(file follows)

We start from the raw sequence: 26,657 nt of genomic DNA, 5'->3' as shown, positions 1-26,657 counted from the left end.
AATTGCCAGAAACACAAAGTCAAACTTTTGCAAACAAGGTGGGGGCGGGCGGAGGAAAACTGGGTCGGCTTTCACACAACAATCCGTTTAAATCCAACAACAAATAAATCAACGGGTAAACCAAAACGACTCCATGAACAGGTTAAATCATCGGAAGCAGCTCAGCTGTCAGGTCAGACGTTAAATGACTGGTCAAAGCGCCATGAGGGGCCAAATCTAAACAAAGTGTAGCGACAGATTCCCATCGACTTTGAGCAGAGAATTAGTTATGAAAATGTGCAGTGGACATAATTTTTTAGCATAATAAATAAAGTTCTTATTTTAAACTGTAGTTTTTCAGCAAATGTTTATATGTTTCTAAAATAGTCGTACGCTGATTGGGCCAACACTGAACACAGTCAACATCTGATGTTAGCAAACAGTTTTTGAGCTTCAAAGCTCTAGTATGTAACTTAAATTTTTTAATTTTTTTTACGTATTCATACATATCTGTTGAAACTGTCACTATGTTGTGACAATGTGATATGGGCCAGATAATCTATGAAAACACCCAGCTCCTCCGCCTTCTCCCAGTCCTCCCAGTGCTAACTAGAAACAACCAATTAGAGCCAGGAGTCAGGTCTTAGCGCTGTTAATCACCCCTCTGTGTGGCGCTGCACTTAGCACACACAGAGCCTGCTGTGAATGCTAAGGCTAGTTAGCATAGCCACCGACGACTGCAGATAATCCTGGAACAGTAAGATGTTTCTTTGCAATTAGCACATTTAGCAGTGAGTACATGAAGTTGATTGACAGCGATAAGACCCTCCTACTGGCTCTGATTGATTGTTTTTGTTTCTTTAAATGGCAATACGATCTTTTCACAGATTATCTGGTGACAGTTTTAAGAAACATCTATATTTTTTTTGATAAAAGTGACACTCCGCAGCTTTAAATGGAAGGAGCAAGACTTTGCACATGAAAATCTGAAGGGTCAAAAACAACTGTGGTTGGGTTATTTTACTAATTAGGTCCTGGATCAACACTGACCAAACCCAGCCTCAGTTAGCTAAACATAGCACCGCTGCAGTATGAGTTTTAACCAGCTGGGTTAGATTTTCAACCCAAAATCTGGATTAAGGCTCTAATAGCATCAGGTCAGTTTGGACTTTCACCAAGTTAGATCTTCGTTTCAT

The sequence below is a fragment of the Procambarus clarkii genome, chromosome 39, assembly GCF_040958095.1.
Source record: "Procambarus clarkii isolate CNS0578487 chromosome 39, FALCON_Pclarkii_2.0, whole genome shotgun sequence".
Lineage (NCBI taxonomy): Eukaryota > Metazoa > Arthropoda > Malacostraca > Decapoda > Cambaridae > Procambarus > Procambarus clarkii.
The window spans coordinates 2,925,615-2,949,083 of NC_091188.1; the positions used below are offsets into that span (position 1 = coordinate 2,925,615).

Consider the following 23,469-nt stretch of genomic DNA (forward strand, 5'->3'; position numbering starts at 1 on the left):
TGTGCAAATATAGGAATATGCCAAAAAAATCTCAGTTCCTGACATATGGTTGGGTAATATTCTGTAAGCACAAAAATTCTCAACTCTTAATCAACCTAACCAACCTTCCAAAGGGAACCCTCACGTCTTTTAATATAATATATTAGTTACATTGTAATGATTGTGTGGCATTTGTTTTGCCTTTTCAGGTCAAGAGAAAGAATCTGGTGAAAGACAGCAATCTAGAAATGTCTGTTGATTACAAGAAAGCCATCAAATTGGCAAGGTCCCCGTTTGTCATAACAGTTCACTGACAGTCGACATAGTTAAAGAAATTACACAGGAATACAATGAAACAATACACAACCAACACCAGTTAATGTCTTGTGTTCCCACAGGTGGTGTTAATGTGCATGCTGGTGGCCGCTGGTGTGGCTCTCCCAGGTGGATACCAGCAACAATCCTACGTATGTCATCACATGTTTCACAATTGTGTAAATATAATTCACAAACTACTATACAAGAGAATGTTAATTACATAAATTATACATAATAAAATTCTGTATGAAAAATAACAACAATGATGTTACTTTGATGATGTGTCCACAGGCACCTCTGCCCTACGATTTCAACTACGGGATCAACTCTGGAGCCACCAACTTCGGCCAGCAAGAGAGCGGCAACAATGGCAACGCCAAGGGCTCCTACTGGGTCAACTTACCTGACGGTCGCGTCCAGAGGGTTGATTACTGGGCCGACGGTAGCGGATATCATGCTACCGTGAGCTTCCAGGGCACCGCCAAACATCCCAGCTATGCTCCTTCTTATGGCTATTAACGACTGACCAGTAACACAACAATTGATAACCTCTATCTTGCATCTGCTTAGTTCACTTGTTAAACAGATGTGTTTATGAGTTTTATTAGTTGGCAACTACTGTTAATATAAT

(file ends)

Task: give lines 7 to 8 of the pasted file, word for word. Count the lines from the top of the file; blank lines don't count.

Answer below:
Consider the following 23,469-nt stretch of genomic DNA (forward strand, 5'->3'; position numbering starts at 1 on the left):
TGTGCAAATATAGGAATATGCCAAAAAAATCTCAGTTCCTGACATATGGTTGGGTAATATTCTGTAAGCACAAAAATTCTCAACTCTTAATCAACCTAACCAACCTTCCAAAGGGAACCCTCACGTCTTTTAATATAATATATTAGTTACATTGTAATGATTGTGTGGCATTTGTTTTGCCTTTTCAGGTCAAGAGAAAGAATCTGGTGAAAGACAGCAATCTAGAAATGTCTGTTGATTACAAGAAAGCCATCAAATTGGCAAGGTCCCCGTTTGTCATAACAGTTCACTGACAGTCGACATAGTTAAAGAAATTACACAGGAATACAATGAAACAATACACAACCAACACCAGTTAATGTCTTGTGTTCCCACAGGTGGTGTTAATGTGCATGCTGGTGGCCGCTGGTGTGGCTCTCCCAGGTGGATACCAGCAACAATCCTACGTATGTCATCACATGTTTCACAATTGTGTAAATATAATTCACAAACTACTATACAAGAGAATGTTAATTACATAAATTATACATAATAAAATTCTGTATGAAAAATAACAACAATGATGTTACTTTGATGATGTGTCCACAGGCACCTCTGCCCTACGATTTCAACTACGGGATCAACTCTGGAGCCACCAACTTCGGCCAGCAAGAGAGCGGCAACAATGGCAACGCCAAGGGCTCCTACTGGGTCAACTTACCTGACGGTCGCGTCCAGAGGGTTGATTACTGGGCCGACGGTAGCGGATATCATGCTACCGTGAGCTTCCAGGGCACCGCCAAACATCCCAGCTATGCTCCTTCTTATGGCTATTAACGACTGACCAGTAACACAACAATTGATAACCTCTATCTTGCATCTGCTTAGTTCACTTGTTAAACAGATGTGTTTATGAGTTTTATTAGTTGGCAACTACTGTTAATATAAT